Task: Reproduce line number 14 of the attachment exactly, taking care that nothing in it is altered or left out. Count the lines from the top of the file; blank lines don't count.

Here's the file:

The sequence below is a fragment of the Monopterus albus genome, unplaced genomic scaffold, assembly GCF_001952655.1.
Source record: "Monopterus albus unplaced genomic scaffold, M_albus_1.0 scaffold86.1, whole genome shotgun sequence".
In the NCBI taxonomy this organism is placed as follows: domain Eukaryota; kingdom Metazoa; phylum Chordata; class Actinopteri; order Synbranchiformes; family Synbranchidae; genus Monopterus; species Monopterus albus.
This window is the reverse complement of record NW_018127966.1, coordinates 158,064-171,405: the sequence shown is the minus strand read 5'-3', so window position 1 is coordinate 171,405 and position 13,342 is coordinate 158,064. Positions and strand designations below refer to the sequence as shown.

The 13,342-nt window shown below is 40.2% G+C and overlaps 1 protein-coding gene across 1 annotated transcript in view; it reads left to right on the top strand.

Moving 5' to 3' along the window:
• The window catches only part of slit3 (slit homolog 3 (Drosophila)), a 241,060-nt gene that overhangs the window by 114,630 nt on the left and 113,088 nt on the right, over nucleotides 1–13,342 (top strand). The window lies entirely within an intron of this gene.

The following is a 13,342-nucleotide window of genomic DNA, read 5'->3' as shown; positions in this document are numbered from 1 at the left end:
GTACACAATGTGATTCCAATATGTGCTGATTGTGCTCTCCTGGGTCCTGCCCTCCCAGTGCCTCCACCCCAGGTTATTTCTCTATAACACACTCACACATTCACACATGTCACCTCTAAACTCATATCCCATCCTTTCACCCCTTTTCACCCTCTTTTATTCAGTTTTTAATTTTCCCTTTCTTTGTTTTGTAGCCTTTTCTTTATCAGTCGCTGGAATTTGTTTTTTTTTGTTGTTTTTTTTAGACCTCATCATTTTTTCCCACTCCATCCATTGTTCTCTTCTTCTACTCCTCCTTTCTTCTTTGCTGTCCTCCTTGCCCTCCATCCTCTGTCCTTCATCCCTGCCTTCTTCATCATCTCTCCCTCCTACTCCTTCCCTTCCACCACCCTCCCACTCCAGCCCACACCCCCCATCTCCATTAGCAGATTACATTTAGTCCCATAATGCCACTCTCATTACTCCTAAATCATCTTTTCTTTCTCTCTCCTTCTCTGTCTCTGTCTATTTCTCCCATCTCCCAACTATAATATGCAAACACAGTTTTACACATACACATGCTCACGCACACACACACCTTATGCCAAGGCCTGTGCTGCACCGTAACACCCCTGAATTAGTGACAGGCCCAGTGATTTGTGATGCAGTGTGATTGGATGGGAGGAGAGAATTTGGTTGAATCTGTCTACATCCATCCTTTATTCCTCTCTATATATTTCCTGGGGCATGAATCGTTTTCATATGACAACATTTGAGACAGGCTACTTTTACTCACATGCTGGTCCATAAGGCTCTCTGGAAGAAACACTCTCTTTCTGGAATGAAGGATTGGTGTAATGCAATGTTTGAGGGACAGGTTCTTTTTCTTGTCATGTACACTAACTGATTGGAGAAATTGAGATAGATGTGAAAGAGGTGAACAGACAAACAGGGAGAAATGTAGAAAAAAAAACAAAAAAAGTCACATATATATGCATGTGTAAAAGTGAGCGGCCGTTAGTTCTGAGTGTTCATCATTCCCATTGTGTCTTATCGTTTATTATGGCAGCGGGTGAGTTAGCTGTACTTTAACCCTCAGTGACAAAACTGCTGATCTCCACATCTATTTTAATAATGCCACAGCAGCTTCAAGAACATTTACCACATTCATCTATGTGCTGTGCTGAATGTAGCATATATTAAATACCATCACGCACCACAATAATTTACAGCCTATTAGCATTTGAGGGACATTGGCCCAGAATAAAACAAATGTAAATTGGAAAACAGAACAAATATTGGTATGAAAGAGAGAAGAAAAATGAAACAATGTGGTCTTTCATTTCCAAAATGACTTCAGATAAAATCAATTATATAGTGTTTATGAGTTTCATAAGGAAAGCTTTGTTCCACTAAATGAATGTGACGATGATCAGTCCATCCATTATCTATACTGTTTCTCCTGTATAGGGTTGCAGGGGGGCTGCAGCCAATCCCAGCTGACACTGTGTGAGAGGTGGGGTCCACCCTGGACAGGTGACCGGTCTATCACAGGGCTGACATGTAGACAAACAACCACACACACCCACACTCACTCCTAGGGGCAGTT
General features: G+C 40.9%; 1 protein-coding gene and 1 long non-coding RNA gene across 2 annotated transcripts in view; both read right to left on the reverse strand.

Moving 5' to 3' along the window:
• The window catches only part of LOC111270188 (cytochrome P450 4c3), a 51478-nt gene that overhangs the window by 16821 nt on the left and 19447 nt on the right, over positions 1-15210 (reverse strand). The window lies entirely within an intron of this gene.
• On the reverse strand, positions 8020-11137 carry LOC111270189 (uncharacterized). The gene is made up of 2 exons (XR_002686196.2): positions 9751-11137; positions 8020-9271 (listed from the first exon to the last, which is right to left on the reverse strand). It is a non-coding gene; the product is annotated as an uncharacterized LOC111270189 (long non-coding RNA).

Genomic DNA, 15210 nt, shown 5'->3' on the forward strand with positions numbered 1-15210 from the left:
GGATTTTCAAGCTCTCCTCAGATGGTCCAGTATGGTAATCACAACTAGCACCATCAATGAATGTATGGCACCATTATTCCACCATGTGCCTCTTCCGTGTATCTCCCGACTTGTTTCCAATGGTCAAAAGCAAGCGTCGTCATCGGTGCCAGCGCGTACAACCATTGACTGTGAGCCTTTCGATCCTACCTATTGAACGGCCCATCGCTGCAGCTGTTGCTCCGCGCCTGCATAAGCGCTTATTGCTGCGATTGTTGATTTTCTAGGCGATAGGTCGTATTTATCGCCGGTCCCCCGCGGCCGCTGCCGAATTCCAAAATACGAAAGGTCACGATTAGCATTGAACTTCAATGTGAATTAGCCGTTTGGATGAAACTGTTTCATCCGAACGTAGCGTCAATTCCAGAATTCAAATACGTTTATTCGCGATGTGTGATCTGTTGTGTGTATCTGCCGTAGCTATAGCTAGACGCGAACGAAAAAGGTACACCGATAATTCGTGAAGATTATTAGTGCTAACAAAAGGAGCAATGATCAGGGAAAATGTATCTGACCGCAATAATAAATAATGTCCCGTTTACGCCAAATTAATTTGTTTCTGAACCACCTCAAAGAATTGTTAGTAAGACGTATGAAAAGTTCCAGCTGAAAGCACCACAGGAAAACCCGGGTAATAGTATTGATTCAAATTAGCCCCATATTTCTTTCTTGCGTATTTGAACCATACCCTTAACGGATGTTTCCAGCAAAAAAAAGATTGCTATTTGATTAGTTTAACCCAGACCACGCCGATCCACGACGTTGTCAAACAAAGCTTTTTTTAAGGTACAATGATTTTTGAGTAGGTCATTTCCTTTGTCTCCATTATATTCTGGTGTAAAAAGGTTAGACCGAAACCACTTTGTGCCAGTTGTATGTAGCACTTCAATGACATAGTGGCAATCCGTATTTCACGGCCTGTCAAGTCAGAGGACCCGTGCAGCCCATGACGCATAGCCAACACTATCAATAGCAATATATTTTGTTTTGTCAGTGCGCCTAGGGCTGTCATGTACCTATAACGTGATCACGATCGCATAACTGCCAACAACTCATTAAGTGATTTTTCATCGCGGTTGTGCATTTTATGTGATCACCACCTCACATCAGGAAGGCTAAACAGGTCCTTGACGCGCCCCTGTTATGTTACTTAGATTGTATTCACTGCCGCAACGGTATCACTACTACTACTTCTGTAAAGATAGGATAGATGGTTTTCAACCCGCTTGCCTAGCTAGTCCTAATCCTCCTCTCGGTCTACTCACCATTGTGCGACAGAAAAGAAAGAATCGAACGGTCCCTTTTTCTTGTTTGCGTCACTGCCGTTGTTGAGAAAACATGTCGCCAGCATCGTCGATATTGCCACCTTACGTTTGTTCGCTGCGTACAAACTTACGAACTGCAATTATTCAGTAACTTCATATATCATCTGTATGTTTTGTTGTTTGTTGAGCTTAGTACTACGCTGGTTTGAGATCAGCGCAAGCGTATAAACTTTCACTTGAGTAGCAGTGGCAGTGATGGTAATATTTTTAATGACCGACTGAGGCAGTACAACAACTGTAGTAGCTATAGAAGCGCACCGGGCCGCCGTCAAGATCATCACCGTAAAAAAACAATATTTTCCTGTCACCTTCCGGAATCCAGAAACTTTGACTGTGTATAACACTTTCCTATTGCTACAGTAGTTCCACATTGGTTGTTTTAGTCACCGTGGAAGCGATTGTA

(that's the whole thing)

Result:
Genomic DNA, 15210 nt, shown 5'->3' on the forward strand with positions numbered 1-15210 from the left: